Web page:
Cultural Sips: Latin American Alternatives to Morning Coffee

Graphic design that illustrates a selection of cultural drinks originating from Latin America
Luz Media

Coffee might be the go-to pick-me-up for most people, but let's face it, sometimes you just need to spice things up a bit. These drinks have been around for centuries and have become a cornerstone of Latin American culture. So, if you're tired of the same old cup of joe and want to broaden your horizons, these alternatives are definitely worth a shot. Plus, they're all-natural energy boosters that come packed with a slew of vitamins, minerals, and antioxidants.


So, why settle for just a caffeine buzz when you can have a flavor explosion and a healthy boost all in one? Whether you need a pick-me-up to start your day, a refreshing thirst quencher for a sunny afternoon, or a cozy drink to warm you up on a chilly night, these authentic Latin American beverages are sure to become your new favorites.

Yerba Mate

yerba mate

Photo by Komarov Egor 🇺🇦 via Unsplash

This beloved beverage is made by steeping dried leaves from the yerba mate plant in hot water and is enjoyed across Argentina, Uruguay, Paraguay, and Brazil for its delicious taste and energy-boosting properties. It's packed with caffeine, antioxidants, and a heap of other vitamins and minerals, making it the ultimate wellness potion.

To prepare yerba mate, fill a hollowed-out gourd (called a mate) two-thirds full with the leaves, then moisten them with cool water and let them absorb it. Add hot water and steep for a few minutes before sipping on this magical brew. Sweeten with honey or sugar if you like, or add a splash of citrus for some extra zing. And if you're feeling fancy, you can brew it using a French press or tea infuser.

Té de Guayusa

guayusa leaf

Takiwasi, CC BY-SA 4.0 <https://creativecommons.org/licenses/by-sa/4.0>, via Wikimedia Commons

This tea is a traditional Amazonian drink consumed by indigenous communities in Ecuador, Colombia, and Peru. Made from the leaves of the guayusa tree, it's packed with natural caffeine and other stimulating compounds that'll have you buzzing with energy.

To brew, simply boil 4 cups of water, add 4-5 guayusa leaves, and let steep for 5-7 minutes. Strain, serve hot, and add some sweetness if you have a sweet tooth. Want to take it up a notch? Add some cinnamon or mint for an extra kick.

Pinolillo

prepared pinolillo

GrammarFascist, CC BY-SA 4.0 <https://creativecommons.org/licenses/by-sa/4.0>, via Wikimedia Commons

This Central American drink is the ultimate comfort food in a cup. Made from toasted corn flour, cocoa, and cinnamon, with hints of vanilla and sugar, Pinolillo is a rich, chocolatey beverage that'll warm you up on a cold day and cool you down on a hot one. It's a cultural icon in Nicaragua, Honduras, and El Salvador, where it's sipped on and celebrated by young and old alike.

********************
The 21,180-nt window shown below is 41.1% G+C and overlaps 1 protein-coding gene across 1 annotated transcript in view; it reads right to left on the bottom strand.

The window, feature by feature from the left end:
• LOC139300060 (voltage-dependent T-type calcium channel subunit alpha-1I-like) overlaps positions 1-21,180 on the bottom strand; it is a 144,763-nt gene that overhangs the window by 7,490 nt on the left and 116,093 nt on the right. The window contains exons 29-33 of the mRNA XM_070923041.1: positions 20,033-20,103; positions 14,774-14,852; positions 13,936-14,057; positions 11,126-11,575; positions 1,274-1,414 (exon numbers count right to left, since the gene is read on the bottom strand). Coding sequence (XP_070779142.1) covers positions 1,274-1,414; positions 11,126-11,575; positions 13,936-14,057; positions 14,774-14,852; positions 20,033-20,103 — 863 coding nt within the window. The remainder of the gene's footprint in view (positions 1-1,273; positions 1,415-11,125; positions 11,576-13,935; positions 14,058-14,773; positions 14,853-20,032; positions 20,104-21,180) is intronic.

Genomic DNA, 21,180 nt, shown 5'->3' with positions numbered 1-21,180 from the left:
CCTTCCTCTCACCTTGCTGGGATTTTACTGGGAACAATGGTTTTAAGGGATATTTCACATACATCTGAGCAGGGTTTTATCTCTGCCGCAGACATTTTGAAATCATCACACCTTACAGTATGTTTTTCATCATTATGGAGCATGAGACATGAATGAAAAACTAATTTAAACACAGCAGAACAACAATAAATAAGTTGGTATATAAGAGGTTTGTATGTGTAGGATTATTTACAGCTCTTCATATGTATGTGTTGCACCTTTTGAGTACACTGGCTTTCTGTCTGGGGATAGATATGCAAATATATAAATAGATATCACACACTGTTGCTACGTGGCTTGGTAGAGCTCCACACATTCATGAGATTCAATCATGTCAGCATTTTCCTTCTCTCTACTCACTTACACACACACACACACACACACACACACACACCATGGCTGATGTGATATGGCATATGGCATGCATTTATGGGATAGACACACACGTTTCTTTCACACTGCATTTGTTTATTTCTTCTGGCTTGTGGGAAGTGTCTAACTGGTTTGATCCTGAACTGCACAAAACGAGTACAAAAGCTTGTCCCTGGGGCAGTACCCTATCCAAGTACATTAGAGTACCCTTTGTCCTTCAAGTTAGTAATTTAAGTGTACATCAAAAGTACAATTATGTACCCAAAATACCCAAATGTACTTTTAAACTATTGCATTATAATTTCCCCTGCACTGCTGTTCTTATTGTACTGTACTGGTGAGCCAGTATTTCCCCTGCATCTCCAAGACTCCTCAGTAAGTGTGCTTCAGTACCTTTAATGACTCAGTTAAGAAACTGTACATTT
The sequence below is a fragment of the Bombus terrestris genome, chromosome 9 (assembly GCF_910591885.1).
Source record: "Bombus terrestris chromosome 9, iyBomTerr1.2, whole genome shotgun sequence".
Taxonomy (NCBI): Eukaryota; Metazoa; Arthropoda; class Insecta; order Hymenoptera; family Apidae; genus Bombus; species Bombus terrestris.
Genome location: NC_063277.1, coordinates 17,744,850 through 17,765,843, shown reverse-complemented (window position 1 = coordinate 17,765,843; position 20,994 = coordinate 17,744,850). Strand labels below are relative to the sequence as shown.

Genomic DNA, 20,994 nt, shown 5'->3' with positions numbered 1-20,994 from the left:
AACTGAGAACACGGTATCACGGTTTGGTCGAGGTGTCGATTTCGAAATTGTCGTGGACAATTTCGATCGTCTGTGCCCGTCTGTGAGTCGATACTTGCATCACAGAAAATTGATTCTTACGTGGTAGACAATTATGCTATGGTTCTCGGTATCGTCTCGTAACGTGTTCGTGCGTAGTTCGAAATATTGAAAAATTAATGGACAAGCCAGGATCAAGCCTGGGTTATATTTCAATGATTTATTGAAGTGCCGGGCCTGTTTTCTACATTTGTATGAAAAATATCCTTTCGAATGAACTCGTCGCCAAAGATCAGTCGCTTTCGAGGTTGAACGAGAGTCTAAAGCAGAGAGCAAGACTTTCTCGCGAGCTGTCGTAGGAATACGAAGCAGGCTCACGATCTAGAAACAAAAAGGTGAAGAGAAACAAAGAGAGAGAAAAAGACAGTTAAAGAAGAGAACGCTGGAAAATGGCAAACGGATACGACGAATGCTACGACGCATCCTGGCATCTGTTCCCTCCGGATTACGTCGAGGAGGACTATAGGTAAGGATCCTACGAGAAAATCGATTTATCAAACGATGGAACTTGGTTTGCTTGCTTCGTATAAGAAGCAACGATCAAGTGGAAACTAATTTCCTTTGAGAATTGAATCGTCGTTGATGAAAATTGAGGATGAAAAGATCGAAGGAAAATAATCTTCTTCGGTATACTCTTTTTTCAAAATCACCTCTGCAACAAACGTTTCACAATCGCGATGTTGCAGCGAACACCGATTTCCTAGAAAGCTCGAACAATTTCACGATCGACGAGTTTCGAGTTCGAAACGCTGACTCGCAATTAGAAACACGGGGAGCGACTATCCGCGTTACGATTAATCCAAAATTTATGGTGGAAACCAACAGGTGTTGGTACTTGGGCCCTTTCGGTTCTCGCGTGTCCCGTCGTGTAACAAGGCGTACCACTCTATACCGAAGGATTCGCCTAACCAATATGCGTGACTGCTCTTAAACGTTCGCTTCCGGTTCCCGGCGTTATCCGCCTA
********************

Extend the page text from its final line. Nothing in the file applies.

The best part? The cocoa and cinnamon in Pinolillo contain just enough caffeine to give you a little energy boost without the jitters. To make this tasty drink, simply roast some cornmeal, blend it with cocoa, cinnamon, and sugar, and add hot water or milk to taste. It's that easy!

Guaraná

guaran\u00e1 plant

Bernard DUPONT from FRANCE, CC BY-SA 2.0 <https://creativecommons.org/licenses/by-sa/2.0>, via Wikimedia Commons

Native to Brazil, guaraná has been used for centuries by indigenous communities for its natural caffeine, theobromine, and other energizing compounds. Nowadays, it's a popular ingredient in energy drinks, supplements, and other products. But why settle for pre-made when you can make your own delicious guaraná drink at home?

Mix 2 tablespoons of guaraná powder, 1 tablespoon of sugar, and 1 cup of water in a blender until smooth. Pour it over ice, top it off with soda water, and add a slice of lime. Ah, refreshing and energizing.

Tereré

terer\u00e9 infusion

TitiNicola, CC BY-SA 4.0 <https://creativecommons.org/licenses/by-sa/4.0>, via Wikimedia Commons

Hailing from Paraguay, this refreshing drink is made by steeping yerba mate leaves in cold water, then jazzing it up with ice, herbs, fruits, and sweeteners for a little extra pizzazz. It's typically enjoyed with friends and family, who pass around a shared cup and sip through a metal or bamboo straw called a bombilla. With its many health benefits, including aiding digestion and improving mental clarity, tereré is the perfect drink to sip on a hot summer day.

To make your own, grab a guampa (a traditional drinking cup made from a hollowed-out gourd) and fill it halfway with yerba mate leaves. Add some fresh mint, a squeeze of lemon or lime juice, and a dash of honey or sugar. Then, fill the guampa to the top with ice-cold water or juice and sip away with a bombilla. Salud!

A woman enjoys a stunning view of river, forest, and nature from her rocky perch

For Latinas in the outdoors, it’s often rare to find a face that looks like theirs or a voice that sounds familiar. Because of the lack of diversity in the outdoors, several Latina hikers have taken it upon themselves to create spaces for them, and other women of color, to feel comfortable, represented, and educated when exploring nature. Here are five inspiring Latina women diversifying the outdoors who are ready to be your guide down any trail.

Keep ReadingShow less
Man with a mule loaded with bags of coffee, representative of the fictional character Juan Valdez of the famous Colombian coffee brand

When Colombian coffee is mentioned, it’s almost reflexive to associate the bean with top-notch quality and flavor. Ever wonder how Colombian beans rose to such global fame? It's a saga of cultural identity, meticulous craftsmanship, global marketing, and, inevitably, controversy. And no one embodies this narrative better than the iconic figure of Juan Valdez.

Keep ReadingShow less